Several stories have been posted on our website concerning the IATA (International Air Transport Association) Technology Roadmap. The most recent TRM from this industry organization makes a considerable shift from previous versions, which were assembled with the assistance of their members and other stakeholders.

The first significant change is that while previous TRMs were technology-driven, they did not have an endpoint. At the end of their timeline, there was no particular final achievement.

Now, the IATA Aircraft Technology Net Zero Roadmap (2023) does have an endpoint for the aerospace industry: to support achieving a zero CO2 emissions goal by 2050.

Contributions to building this TRM came from reports from announced technology demonstrator programs by Original Equipment Manufacturers (OEMs) and national research centers. Additionally, publicly available reports, including certain technology strategies, were incorporated into this report. Finally, company websites were reviewed, and public conference presentations were also considered. Experts from industry and academia were also solicited to weigh in and provide their input. Lastly, IATA convened specific engagements between their organization and stakeholders to provide additional and requisite depth to this piece.

The roadmap that was produced deliberately overemphasized the pre-2035 timeframe. IATA’s reasons here were that decisions made in the earlier timeframe would impact later decision points in the roadmap and, indeed, for the Industry. The future points to one that will support new aircraft types and some considerable technology changes that were not anticipated earlier.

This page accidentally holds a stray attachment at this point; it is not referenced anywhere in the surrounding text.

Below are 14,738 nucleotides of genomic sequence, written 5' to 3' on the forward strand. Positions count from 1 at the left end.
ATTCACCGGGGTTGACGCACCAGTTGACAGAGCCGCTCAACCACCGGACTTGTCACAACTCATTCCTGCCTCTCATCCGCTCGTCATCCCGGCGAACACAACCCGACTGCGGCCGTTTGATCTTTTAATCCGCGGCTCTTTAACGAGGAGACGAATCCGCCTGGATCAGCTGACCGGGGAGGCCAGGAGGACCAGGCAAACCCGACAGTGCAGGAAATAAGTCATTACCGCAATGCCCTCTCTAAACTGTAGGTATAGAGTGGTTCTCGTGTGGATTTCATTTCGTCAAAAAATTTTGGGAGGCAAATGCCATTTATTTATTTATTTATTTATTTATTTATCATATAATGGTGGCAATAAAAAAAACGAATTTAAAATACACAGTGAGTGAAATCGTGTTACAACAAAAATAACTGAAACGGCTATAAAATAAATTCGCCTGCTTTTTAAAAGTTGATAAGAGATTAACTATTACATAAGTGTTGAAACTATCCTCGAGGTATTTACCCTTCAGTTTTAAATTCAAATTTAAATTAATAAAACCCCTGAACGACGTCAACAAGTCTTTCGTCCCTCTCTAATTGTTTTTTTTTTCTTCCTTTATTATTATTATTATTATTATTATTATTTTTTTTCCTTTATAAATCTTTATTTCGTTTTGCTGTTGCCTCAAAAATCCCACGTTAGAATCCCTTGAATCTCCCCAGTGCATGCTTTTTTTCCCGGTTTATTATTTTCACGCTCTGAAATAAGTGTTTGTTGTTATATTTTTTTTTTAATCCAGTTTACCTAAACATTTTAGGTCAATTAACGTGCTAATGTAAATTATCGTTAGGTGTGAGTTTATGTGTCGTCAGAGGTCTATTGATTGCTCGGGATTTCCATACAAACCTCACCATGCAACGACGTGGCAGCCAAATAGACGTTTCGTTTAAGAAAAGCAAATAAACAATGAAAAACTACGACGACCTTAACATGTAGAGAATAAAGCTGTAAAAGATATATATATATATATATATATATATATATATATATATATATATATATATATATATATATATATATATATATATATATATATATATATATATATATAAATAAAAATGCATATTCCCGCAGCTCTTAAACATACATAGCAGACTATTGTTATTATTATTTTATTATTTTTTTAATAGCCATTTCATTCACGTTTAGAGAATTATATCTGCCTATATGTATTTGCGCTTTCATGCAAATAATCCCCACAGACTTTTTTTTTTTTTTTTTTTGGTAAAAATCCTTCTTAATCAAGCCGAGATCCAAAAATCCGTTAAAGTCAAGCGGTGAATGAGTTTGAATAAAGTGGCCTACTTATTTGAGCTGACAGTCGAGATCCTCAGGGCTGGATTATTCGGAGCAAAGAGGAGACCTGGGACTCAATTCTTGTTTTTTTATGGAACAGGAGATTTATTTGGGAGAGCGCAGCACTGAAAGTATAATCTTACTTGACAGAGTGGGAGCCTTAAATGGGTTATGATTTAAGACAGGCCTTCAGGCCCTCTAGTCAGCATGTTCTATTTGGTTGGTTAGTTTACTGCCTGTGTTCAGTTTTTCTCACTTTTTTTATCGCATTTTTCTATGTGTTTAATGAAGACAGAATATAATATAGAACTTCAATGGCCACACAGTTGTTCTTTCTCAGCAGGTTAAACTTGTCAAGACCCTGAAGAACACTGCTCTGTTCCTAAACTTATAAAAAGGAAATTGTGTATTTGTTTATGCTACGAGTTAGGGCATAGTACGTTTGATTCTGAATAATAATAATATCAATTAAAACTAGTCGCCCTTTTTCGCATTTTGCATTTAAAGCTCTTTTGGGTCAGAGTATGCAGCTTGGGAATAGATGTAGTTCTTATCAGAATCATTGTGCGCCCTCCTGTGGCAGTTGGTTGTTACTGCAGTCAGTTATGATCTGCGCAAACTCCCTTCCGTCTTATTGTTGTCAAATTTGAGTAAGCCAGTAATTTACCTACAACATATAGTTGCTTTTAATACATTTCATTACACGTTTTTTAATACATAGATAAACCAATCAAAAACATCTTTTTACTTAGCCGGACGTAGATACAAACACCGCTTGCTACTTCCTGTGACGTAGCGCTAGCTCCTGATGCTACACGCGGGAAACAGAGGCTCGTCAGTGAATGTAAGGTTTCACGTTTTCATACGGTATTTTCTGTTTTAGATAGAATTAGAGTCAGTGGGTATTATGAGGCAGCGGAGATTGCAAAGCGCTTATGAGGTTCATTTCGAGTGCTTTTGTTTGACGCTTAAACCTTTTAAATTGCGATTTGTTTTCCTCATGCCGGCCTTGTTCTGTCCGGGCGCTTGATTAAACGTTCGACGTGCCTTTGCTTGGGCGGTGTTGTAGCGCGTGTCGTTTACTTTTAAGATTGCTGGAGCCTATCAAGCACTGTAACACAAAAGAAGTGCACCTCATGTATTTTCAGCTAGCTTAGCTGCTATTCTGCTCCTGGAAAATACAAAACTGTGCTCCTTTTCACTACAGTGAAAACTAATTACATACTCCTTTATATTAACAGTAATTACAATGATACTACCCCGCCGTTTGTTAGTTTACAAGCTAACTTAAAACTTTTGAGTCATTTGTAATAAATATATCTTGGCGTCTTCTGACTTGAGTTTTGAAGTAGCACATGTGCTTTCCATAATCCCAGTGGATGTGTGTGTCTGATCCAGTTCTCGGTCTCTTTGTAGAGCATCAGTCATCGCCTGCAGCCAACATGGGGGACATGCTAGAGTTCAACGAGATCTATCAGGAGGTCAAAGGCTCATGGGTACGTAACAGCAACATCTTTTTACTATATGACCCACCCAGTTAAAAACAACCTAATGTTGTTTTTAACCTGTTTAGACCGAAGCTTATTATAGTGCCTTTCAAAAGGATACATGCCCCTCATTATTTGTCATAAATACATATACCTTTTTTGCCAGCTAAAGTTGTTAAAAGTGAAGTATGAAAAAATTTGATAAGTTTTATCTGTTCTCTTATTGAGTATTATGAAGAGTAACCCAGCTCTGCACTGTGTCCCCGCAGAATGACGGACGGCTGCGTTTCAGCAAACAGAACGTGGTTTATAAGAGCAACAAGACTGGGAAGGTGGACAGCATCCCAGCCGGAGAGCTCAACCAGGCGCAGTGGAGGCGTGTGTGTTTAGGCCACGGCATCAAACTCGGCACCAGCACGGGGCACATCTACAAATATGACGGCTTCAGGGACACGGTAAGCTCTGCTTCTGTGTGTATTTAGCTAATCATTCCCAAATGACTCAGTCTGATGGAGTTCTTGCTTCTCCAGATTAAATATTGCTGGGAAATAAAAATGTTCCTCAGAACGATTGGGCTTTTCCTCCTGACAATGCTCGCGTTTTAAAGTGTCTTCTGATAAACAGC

The following web stories will break down the IATA Net-Zero TRM into several working pieces. The first part will be a three-part set on Reducing In-Flight Energy.

Reducing In-Flight Energy, Part 1

The problem that reducing in-flight energy brings us is that certain technological developments will each reduce in-flight energy by modest amounts (i.e. 3 – 5 %), with the next generation providing a 20% overall improvement when these increments are added. The overall impact of energy demand for aviation services is that energy requirements will outpace the in-flight features that are under development or are yet to be introduced. These technological developments are “grist for the mill,” as later improvements will call upon the lessons learned and configurations achieved to develop further novel configurations that may rely on those earlier systems.